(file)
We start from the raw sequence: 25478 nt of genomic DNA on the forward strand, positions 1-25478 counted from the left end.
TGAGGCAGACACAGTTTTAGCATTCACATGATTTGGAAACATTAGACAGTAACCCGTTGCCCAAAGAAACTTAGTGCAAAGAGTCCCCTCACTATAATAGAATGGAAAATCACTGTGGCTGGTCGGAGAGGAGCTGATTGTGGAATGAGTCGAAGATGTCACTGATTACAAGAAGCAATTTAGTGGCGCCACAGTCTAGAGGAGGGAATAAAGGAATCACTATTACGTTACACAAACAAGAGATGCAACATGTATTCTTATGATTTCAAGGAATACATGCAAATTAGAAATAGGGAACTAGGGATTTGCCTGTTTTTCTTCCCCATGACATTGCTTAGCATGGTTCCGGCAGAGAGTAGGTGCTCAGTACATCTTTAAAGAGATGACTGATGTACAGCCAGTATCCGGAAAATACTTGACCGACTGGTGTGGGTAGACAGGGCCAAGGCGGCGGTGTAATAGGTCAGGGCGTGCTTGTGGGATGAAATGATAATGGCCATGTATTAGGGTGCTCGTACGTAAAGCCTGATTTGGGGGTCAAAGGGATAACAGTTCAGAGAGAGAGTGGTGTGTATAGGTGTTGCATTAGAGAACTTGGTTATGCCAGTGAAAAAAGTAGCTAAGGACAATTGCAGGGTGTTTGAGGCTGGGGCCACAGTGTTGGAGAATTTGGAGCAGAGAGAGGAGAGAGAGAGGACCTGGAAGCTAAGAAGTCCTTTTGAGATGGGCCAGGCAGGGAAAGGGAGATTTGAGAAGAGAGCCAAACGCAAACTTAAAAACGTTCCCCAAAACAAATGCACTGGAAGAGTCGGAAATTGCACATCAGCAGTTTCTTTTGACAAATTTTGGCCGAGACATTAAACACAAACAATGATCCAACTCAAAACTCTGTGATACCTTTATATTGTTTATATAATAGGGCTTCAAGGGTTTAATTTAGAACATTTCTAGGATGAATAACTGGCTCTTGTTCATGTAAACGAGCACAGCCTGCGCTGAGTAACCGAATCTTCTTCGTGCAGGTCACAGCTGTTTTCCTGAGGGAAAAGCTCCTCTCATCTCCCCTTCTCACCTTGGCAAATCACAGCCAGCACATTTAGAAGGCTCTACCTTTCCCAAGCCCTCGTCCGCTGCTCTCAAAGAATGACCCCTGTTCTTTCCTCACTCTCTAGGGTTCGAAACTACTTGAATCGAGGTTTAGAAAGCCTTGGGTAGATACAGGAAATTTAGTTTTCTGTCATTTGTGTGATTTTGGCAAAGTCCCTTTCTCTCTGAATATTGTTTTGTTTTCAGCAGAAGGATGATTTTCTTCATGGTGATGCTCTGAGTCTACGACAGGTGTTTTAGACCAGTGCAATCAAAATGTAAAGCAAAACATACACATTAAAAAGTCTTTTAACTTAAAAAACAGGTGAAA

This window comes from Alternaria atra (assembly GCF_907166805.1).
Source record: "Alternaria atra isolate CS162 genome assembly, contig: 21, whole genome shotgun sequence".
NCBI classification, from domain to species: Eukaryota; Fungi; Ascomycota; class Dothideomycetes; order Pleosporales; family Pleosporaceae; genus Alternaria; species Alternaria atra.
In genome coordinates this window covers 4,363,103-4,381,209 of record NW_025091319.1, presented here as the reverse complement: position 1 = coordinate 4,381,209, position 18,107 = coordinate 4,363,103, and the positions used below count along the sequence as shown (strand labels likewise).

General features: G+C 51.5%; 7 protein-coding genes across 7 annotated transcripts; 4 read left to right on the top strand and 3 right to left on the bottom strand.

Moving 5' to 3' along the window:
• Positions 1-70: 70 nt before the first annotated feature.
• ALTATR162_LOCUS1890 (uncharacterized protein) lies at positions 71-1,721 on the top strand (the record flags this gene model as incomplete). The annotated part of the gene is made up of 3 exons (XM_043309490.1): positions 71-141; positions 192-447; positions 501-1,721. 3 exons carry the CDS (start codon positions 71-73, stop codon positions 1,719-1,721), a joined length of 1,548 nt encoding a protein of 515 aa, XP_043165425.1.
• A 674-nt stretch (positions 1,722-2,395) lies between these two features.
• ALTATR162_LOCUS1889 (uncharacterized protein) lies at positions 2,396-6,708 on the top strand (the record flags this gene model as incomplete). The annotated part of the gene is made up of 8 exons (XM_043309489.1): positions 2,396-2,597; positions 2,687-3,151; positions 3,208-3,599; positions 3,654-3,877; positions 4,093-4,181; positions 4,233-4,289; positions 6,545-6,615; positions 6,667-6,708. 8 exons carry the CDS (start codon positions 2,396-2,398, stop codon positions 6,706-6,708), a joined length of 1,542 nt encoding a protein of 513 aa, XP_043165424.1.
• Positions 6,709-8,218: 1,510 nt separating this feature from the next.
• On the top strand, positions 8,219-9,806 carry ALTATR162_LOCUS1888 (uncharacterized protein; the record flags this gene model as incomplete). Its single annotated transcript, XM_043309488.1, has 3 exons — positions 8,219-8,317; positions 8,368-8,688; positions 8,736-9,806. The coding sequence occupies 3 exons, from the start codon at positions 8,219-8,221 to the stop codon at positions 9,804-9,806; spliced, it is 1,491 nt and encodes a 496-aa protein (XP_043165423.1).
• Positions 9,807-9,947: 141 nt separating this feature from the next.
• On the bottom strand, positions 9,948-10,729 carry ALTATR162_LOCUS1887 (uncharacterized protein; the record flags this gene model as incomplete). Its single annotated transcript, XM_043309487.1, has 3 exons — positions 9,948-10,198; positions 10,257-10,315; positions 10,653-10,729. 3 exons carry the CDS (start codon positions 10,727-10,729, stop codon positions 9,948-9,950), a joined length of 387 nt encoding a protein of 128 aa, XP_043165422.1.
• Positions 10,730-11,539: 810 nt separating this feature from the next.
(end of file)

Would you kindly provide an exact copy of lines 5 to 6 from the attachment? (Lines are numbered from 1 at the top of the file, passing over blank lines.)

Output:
NCBI classification, from domain to species: Eukaryota; Fungi; Ascomycota; class Dothideomycetes; order Pleosporales; family Pleosporaceae; genus Alternaria; species Alternaria atra.
In genome coordinates this window covers 4,363,103-4,381,209 of record NW_025091319.1, presented here as the reverse complement: position 1 = coordinate 4,381,209, position 18,107 = coordinate 4,363,103, and the positions used below count along the sequence as shown (strand labels likewise).